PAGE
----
It also was not a great meet for Paltrinieri, who battled mononucleosis in June but rebounded to take silver in the 800 free. However, he could not have been pleased with fourth place in the 1500 free (where he was the defending Olympic gold medalist).

Other open water swimmers compete in the pool — Anderson just missed a spot on the U.S. team in the 800 free by 0.15, and van Rouwendaal competed in the 200 backstroke at the Tokyo Olympics, finishing 16th in both prelims and semifinals — but no one aside from Wellbrock and Paltrinieri is truly elite in both venues. Thankfully for both Wellbrock and Paltrinieri, the 10K race does not commence until Thursday morning Tokyo time, giving them four days completely off in between.

Another Crazy Finish to Come?


The swimmers approach a feeding station during the 10K at the 2016 Olympics — Photo Courtesy: Eric Seals-USA TODAY Sports

The swimmers competing are certainly hoping for a clean race and nothing approximating the drama of the open water competition at the 2016 Olympics. In the women’s race, France’s Aurelie Mueller touched the wall second, but she was shown to have pulled the arm of third-place finisher Rachele Bruni of Italy at the finish. So Mueller was disqualified, Bruni was elevated to silver, and host nation Brazil earned its only medal in any swimming event in Rio with Poliana Okimoto’s bronze.

If that sounds like a lot, the men’s race was even more wild. First, Australia’s Jarrod Poort tried to sprint from the beginning and break away from the field, and he did — for about 8.5 kilometers. As in, not the full 10K. He led by over a minute at the halfway point, but the pace was too much and Poort fell apart. He fell all the way back to 25th. Then, in a battle for places at the end, Great Britain’s Jack Burnell and Tunisia’s Ous Mellouli collided, which pushed Mellouli, the 2012 gold medalist in the 10K and the 2008 gold medalist in the pool 1500 free, out of contention. Burnell touched third but was disqualified for his role in the incident, and in the mixed zone following the race, Burnell and Mellouli took shots at each other for their conduct on the race course.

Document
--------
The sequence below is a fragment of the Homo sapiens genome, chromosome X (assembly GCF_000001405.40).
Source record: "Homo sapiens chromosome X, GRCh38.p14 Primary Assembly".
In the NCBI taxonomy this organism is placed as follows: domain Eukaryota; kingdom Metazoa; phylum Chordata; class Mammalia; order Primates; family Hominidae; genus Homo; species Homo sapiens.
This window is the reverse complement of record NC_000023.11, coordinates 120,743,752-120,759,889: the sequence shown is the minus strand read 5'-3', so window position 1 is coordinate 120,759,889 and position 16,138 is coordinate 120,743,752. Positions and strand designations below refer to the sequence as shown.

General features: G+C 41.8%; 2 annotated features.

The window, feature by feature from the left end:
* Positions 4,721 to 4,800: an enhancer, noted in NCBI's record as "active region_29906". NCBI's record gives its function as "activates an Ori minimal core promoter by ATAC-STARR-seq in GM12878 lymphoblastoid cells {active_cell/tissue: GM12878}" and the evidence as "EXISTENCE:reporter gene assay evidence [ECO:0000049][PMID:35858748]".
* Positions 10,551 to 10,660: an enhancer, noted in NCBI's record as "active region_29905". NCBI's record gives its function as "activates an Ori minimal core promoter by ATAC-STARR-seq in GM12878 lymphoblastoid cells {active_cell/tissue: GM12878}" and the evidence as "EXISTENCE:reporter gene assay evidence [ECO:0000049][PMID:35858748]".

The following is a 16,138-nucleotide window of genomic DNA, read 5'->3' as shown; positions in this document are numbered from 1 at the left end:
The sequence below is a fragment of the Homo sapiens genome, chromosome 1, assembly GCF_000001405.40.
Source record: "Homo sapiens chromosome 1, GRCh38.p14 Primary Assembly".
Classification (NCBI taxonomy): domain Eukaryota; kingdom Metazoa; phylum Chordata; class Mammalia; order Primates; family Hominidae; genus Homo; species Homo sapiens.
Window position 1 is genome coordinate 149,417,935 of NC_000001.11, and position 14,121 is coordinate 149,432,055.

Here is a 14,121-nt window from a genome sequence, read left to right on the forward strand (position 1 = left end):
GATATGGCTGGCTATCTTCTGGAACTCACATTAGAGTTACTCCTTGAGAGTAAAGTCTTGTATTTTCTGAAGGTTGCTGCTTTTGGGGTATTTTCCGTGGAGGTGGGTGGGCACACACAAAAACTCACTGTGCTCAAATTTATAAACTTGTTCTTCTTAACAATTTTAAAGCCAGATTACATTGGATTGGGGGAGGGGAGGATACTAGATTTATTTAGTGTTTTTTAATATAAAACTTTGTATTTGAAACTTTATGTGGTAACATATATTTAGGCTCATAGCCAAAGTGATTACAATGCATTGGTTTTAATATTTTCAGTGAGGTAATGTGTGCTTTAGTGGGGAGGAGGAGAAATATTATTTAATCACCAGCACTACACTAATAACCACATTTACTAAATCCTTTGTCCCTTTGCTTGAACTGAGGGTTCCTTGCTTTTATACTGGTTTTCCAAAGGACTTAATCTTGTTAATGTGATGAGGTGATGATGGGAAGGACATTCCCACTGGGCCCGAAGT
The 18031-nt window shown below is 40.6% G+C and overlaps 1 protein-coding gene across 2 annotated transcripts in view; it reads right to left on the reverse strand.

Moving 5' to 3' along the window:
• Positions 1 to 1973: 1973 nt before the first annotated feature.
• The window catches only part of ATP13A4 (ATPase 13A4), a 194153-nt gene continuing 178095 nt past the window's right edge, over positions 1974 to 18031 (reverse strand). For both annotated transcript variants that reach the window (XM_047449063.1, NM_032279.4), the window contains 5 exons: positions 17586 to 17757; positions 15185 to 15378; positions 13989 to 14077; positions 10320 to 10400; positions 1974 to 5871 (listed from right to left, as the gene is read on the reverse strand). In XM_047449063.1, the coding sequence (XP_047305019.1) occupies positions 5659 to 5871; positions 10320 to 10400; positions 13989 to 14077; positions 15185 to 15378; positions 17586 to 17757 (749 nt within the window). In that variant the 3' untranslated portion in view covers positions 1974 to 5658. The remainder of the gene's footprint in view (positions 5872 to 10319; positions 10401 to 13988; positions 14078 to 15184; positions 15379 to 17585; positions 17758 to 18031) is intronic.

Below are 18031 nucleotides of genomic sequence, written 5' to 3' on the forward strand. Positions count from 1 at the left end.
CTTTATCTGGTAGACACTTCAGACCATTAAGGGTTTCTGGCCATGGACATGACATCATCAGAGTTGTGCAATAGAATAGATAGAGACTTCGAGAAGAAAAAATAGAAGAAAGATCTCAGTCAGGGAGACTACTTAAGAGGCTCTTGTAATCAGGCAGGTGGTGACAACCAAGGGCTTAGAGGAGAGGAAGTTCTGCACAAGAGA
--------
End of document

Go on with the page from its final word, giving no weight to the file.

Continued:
Mellouli, who no longer competes in the pool, will race the 10K in Tokyo in what will be his sixth appearance at an Olympics. Mellouli qualified in June for the race, but he said he would withdraw and retire because of a dispute with his national federation before the president of Tunisia’s Olympic committee stepped in to mediate the situation and convince Mellouli to swim. Meanwhile, neither Mueller or Burnell will get their shot at redemption. Burnell took 12th in the 10K at the 2019 World Championships and then retired earlier this year, while Mueller was 11th, just a tenth of a second behind van Rouwendaal — and with French teammate Lara Grangeon finishing fifth, Mueller had no means of qualifying later on for Tokyo, either.

When and Where to Watch

The 10K races will each begin at 6:30 a.m. local time in Japan to avoid the extremely hot weather in the middle of the day. The women’s race begins Wednesday morning and the men’s Thursday. In the United States, that is 5:30 p.m. the previous day (women’s Tuesday evening and men’s Wednesday). The races take around two hours to complete, and both races are scheduled to be shown live in the U.S. on NBCSN.